Preparing students to transfer to a four-year institution is a main role of community colleges. Many, if not most, community colleges have transfer agreements called articulation agreements with four-year institutions. These agreements allow course credit earned at community college to be accepted or transferred and applied to a bachelor's degree at a four-year institution.
Transfer programs allow you to follow a two-year course of study designed to prepare you to move into a bachelor's degree program at a four-year institution. The coursework you take for your degree will be similar to courses that you would take in the first two years of study at a four-year institution to earn your bachelor's degree.
You'll be able to earn an Associate's degree in Arts (AA) or an Associate's degree in Science (AS). These degrees usually require a minimum of 60 hours of credit. If you are able to attend full time, ideally, this degree will take two years to complete. Because many community college students attend part time, it obviously can take longer.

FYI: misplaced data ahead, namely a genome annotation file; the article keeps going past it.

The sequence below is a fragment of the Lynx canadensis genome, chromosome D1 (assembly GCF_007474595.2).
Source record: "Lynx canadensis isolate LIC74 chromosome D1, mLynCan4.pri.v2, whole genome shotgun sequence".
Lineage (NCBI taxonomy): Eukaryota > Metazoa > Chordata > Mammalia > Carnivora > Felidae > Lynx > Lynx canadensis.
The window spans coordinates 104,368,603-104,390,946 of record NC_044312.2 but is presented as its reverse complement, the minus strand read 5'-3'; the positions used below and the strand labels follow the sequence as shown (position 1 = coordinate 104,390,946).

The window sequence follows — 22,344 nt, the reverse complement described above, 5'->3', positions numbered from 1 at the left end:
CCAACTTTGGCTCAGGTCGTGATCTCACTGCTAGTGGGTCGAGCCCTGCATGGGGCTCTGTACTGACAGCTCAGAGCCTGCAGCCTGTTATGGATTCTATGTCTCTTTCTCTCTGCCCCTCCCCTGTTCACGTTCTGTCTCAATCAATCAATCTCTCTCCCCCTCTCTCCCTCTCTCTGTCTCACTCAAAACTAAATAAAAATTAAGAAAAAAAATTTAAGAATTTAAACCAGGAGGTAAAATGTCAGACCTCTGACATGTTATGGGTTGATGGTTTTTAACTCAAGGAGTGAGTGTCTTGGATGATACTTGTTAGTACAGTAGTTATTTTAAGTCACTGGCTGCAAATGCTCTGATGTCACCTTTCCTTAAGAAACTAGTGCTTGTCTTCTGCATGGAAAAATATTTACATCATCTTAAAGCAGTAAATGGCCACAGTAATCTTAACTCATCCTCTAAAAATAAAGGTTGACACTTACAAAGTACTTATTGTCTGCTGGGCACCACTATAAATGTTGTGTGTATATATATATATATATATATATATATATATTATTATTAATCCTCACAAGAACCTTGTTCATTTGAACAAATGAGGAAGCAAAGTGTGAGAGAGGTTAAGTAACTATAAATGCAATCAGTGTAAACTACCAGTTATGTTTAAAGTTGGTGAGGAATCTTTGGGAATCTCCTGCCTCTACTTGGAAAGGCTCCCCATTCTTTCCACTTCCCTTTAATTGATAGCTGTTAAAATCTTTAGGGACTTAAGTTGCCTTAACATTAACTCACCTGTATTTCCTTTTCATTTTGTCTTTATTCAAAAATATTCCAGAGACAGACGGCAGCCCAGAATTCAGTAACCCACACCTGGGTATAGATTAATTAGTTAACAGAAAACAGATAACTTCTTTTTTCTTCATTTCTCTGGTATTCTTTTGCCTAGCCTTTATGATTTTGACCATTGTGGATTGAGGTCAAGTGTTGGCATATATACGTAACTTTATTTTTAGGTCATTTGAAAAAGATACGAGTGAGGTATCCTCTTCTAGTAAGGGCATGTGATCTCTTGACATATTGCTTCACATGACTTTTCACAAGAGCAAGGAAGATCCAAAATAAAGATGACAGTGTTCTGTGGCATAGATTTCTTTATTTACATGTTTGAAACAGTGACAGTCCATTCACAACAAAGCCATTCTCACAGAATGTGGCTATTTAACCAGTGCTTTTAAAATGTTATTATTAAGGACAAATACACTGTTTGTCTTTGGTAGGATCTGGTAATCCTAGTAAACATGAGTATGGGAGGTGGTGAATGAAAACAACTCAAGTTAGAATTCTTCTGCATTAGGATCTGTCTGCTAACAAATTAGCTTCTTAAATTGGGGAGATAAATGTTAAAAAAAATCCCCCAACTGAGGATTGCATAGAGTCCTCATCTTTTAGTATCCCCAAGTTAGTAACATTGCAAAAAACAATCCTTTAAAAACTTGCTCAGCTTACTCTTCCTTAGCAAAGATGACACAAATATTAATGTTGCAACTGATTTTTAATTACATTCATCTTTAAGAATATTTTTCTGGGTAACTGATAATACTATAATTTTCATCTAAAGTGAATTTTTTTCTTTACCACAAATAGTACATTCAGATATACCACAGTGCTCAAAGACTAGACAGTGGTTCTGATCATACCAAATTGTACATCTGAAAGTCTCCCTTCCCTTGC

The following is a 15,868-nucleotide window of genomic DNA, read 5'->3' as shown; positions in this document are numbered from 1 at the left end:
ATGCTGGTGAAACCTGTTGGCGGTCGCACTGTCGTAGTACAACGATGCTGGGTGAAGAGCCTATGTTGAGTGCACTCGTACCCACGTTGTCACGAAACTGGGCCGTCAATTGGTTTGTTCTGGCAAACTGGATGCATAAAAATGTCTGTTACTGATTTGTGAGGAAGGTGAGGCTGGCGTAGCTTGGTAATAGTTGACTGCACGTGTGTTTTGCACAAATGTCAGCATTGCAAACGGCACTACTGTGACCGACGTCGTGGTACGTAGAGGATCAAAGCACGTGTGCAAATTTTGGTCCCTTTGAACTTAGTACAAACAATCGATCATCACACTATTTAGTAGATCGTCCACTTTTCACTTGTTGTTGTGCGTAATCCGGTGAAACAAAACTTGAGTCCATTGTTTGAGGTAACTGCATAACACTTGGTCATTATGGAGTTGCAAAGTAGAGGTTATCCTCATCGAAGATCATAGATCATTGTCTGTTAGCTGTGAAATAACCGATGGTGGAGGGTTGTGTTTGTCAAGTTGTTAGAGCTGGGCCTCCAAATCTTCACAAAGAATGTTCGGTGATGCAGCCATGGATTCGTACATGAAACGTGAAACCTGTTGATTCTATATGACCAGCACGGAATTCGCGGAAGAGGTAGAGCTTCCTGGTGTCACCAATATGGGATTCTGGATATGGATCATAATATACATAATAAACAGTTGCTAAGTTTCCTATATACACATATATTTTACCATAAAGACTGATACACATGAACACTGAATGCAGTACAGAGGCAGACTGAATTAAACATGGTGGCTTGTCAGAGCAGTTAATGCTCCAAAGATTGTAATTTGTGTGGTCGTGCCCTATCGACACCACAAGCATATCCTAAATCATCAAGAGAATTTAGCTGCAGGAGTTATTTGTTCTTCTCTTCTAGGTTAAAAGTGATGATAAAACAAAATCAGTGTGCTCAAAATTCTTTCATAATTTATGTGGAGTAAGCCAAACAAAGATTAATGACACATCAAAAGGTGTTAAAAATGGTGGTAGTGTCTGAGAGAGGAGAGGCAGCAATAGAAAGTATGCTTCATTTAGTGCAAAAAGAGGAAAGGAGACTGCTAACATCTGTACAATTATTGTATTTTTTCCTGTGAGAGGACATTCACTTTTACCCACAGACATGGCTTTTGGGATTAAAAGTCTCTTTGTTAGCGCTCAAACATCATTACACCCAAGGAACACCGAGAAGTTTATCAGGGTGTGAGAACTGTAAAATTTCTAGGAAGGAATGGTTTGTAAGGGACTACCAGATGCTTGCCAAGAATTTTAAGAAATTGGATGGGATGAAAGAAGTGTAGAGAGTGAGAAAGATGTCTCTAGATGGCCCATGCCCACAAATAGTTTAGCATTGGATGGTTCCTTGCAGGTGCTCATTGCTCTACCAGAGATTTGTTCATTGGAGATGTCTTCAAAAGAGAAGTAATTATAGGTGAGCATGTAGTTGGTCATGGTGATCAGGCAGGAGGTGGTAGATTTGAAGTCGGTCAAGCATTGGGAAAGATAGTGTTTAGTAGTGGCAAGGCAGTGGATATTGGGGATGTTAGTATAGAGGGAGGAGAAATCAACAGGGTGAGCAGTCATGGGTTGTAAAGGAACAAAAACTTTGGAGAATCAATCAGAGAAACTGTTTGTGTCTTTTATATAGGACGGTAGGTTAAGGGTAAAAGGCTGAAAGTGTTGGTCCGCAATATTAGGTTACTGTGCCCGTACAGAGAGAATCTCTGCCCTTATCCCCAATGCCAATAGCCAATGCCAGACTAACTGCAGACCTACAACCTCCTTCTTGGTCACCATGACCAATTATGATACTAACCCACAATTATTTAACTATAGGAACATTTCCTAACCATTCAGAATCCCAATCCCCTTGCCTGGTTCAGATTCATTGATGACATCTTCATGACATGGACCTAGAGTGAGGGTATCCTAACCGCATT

You can select a broad field such as liberal arts or education, or declare a major (special area of study) in a specific field such as history or biology. Some community colleges have pre-professional programs that will prepare you for further study at a four-year school (and beyond), with an eye to entering professions such as architecture, dentistry, engineering, law, pharmacy, medicine, and optometry.
If you choose this path, with careful planning, your program of study will allow you to meet the admissions criteria set by four-year colleges and to transfer all or most of the credits that you took at community college.